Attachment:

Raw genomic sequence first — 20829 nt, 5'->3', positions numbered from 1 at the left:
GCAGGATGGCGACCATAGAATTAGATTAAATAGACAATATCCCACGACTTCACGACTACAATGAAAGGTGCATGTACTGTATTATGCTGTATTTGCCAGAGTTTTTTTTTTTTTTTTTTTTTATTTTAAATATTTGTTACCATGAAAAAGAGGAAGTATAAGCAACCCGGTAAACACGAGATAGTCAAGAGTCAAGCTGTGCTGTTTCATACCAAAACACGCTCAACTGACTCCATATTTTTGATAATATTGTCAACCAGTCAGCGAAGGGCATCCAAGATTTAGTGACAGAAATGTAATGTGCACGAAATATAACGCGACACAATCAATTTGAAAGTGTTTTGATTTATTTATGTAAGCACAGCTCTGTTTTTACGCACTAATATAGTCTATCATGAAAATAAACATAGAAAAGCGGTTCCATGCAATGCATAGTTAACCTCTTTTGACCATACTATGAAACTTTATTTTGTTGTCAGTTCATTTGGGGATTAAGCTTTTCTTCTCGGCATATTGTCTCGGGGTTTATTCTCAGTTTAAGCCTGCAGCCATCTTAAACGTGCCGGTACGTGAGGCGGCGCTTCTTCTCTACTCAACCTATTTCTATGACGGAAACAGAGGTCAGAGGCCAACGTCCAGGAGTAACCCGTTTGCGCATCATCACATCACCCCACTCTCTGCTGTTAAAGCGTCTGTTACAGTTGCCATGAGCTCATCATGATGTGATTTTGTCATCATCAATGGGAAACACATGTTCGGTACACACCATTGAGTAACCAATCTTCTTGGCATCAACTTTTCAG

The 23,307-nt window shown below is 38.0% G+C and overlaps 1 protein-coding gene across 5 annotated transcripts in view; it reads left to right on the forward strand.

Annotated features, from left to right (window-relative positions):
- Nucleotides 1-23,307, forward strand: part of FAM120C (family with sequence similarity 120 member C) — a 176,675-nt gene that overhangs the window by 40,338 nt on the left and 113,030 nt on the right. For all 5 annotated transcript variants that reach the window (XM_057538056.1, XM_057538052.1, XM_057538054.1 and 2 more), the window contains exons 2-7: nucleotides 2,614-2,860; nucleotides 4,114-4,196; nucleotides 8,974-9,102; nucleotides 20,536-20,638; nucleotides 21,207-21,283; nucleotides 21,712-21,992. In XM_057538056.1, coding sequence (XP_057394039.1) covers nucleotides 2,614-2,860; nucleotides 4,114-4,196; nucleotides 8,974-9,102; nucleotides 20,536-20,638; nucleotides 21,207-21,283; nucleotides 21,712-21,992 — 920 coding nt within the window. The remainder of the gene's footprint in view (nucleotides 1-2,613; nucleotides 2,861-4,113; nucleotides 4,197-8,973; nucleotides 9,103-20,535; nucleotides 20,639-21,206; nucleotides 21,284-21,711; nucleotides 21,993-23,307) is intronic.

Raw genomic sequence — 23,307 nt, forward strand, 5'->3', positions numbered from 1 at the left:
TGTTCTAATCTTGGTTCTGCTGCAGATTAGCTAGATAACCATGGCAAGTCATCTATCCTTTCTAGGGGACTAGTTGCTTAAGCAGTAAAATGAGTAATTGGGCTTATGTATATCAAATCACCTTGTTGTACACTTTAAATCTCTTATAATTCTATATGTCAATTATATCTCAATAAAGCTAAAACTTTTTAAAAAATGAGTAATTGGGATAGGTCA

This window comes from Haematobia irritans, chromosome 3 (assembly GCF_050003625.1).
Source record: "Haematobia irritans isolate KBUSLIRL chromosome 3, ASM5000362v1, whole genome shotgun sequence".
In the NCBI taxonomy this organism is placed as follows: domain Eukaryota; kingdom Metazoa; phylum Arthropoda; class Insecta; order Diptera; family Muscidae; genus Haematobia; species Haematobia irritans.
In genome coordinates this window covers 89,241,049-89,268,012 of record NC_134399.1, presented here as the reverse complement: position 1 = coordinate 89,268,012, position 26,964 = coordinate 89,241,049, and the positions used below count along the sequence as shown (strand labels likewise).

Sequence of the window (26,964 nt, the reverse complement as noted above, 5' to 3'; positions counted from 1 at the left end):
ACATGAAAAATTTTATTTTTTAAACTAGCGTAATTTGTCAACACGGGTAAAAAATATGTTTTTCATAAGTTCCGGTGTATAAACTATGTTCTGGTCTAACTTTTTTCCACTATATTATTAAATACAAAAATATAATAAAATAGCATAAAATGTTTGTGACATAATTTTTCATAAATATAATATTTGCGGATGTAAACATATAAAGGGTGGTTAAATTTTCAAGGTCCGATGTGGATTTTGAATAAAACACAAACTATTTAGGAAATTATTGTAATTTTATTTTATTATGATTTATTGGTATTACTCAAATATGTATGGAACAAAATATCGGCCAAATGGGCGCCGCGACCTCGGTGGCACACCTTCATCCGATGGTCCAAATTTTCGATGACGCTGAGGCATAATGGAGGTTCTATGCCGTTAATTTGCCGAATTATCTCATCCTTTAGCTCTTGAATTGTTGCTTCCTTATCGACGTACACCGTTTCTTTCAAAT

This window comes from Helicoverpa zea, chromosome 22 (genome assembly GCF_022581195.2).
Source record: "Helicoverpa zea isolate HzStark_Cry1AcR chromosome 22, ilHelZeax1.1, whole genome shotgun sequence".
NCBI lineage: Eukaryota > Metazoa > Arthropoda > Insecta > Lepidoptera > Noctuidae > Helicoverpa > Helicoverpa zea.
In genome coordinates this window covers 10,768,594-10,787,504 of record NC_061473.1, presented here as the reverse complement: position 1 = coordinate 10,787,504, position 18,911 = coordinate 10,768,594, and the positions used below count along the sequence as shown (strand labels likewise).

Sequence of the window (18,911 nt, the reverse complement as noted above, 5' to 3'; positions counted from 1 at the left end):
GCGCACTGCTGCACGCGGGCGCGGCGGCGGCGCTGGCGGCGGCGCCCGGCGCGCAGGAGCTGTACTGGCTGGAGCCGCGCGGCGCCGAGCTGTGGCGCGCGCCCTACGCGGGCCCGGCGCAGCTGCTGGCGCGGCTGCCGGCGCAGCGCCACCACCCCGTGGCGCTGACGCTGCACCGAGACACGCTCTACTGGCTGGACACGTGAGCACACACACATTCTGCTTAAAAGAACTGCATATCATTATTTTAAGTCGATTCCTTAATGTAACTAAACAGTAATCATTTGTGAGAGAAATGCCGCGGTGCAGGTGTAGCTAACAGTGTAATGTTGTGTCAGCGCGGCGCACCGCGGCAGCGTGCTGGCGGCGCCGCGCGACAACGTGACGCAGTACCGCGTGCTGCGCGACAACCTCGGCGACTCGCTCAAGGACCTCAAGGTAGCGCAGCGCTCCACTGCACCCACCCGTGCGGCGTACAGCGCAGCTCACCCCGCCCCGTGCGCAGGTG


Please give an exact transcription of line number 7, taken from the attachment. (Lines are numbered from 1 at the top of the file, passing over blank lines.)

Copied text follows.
TGTTCTAATCTTGGTTCTGCTGCAGATTAGCTAGATAACCATGGCAAGTCATCTATCCTTTCTAGGGGACTAGTTGCTTAAGCAGTAAAATGAGTAATTGGGCTTATGTATATCAAATCACCTTGTTGTACACTTTAAATCTCTTATAATTCTATATGTCAATTATATCTCAATAAAGCTAAAACTTTTTAAAAAATGAGTAATTGGGATAGGTCA